Lord's Day Liturgy

Feasting for Strength

Feasting is inevitable. There will be feasting. It’s not whether or not there will be a feast, but when and why.

Solomon observed that a nation’s attitude is correlated to her leaders’ feasting.

Woe to you, O land, when your king is a child,
and your princes feast in the morning!
Happy are you, O land, when your king is the son of the nobility,
and your princes feast at the proper time,
for strength and not for drunkenness.
(Ecclesiastes 10:16-17 ESV)

It is misery to a people when the party starts rather than work. This sort of feasting guts a people of motivation, which guts them, sooner or later, of justice and joy.

It is a joy to a people when the party starts in celebration of the day’s work. This sort of feasting gives gravity, a feasting fly-wheel, that pulls a people into gratitude and diligence.

So for us, we can eat and drink for tomorrow we might die in our sins, or we can eat and drink because Jesus has died for our sins and was raised on the third day (1 Corinthians 15:3-4). The bread and wine can be used for distraction from the truth, or the bread and wine can be received as gifts of truth, the elements of good news.

Let us not be those who are too weak to feast at the right time. Such feasting by faith is a participation in the blood and body of Christ (1 Corinthians 10:16).

The End of Many Books

Angels in the Architecture

Published in 1998, I wish I had read it that long ago. Not that I would have appreciated, or even accepted, its message back then, but if I had been teachable I might have avoided a lot of dualistic confusion and battled for a lot better things. My point here is, don’t let my mistake be yours. Get a copy, read it soon. See how the medieval weltanschauung (not that they called it that) has much for our Kuyperian (not that they called it that) living and joy. Without agreeing with every jot and tittle, this book points toward a love of truth and feasting and poetry, of submission and sphere sovereignty and the silliness of so much so-called science, of earth and work and relationships teeming with beauty and breath and blessing.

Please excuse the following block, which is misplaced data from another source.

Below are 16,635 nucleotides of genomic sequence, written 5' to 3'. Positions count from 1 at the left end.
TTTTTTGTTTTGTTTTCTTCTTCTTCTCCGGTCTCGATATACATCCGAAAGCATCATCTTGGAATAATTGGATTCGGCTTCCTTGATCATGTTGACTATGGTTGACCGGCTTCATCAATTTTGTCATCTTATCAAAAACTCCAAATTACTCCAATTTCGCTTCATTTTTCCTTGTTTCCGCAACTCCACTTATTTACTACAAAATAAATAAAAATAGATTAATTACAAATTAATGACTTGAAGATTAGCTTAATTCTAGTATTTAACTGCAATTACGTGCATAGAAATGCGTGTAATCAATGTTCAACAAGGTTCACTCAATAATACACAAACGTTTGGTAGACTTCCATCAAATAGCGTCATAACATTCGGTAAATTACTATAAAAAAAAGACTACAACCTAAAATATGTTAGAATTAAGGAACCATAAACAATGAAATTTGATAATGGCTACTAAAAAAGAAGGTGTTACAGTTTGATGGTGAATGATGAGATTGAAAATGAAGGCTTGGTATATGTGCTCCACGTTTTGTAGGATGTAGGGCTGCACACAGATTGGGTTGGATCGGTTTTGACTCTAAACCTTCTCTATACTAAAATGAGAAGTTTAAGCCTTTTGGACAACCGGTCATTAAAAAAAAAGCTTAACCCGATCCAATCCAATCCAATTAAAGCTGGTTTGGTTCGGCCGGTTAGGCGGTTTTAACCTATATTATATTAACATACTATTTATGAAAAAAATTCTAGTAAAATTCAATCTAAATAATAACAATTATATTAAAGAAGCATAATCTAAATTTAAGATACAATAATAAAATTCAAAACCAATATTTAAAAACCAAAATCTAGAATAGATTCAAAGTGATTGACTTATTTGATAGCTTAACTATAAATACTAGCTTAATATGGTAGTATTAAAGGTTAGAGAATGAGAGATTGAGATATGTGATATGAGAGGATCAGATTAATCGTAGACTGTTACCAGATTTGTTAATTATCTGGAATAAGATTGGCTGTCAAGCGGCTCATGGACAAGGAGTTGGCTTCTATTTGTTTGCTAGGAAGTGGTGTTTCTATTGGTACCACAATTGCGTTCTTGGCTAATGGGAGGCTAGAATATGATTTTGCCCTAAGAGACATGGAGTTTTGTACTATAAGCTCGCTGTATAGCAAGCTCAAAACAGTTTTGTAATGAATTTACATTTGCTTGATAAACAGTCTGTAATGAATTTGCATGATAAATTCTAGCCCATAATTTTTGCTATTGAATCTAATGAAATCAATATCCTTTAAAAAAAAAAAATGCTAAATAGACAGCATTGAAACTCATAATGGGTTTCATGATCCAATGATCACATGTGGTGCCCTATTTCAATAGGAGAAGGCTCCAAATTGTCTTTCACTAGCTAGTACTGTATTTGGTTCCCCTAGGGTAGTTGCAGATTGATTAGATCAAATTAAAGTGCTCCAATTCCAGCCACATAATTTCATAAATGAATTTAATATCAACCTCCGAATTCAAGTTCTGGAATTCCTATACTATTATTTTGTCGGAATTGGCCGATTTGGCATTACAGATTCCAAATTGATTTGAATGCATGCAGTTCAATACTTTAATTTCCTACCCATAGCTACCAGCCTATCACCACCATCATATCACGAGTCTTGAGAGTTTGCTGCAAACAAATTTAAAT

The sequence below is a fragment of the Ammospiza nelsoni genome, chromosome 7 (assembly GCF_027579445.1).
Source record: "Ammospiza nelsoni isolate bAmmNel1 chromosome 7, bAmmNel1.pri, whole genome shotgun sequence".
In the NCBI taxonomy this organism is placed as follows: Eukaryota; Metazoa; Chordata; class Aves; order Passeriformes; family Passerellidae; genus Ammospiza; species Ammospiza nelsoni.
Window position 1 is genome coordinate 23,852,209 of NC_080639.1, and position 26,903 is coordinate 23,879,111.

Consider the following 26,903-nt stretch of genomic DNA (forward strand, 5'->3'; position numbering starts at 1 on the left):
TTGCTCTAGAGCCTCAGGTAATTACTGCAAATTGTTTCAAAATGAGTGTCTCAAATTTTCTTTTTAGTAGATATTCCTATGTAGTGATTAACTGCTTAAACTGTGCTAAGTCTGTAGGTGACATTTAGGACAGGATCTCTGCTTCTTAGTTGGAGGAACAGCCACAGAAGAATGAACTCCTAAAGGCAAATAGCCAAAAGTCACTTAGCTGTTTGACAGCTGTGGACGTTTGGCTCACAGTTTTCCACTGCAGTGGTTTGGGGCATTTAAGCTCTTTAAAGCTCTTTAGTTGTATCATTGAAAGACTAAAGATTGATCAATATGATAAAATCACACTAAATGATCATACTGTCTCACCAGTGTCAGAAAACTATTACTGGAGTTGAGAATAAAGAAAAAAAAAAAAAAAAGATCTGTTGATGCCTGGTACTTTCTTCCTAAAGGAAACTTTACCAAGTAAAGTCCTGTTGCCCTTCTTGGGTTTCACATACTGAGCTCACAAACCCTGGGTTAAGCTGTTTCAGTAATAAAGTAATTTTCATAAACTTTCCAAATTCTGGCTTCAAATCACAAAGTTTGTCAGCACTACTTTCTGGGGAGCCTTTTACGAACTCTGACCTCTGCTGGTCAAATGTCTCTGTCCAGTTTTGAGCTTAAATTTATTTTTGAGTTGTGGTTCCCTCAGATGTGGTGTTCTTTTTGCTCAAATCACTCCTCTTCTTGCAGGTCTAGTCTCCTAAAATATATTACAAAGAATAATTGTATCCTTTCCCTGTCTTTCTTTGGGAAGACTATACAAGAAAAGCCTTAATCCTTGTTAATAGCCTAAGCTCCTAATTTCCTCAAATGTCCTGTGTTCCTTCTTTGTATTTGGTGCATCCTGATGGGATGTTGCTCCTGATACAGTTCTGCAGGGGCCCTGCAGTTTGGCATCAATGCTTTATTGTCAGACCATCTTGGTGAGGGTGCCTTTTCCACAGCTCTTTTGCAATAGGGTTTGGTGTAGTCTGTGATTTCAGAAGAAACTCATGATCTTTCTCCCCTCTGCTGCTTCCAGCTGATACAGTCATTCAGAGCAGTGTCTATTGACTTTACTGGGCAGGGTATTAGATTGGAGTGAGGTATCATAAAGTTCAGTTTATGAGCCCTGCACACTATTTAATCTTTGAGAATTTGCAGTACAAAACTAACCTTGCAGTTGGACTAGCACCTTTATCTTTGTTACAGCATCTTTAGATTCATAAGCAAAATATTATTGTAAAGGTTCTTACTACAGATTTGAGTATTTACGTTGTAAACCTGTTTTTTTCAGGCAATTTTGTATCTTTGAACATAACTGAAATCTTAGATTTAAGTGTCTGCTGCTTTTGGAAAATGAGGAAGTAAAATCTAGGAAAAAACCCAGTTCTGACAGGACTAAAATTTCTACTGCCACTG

4 of 5 stars

Lord's Day Liturgy

In the Presence of Our Enemies

When we get to the marriage supper of the Lamb (Revelation 19:9), we will be blessed in the presence of friends. The Lamb will have come for his Bride, and we will be dressed in fine linen, bright and pure, which are the righteous deeds of the saints (Revelation 19:8) It will make sense on that day to feast. The Lamb will be our shepherd, the wine and the bread will be His gift.

When we are in the presence of not friends, it often doesn’t feel like the right time to feast. Of course, sometimes it isn’t. But remember the song of our shepherd in Psalm 23.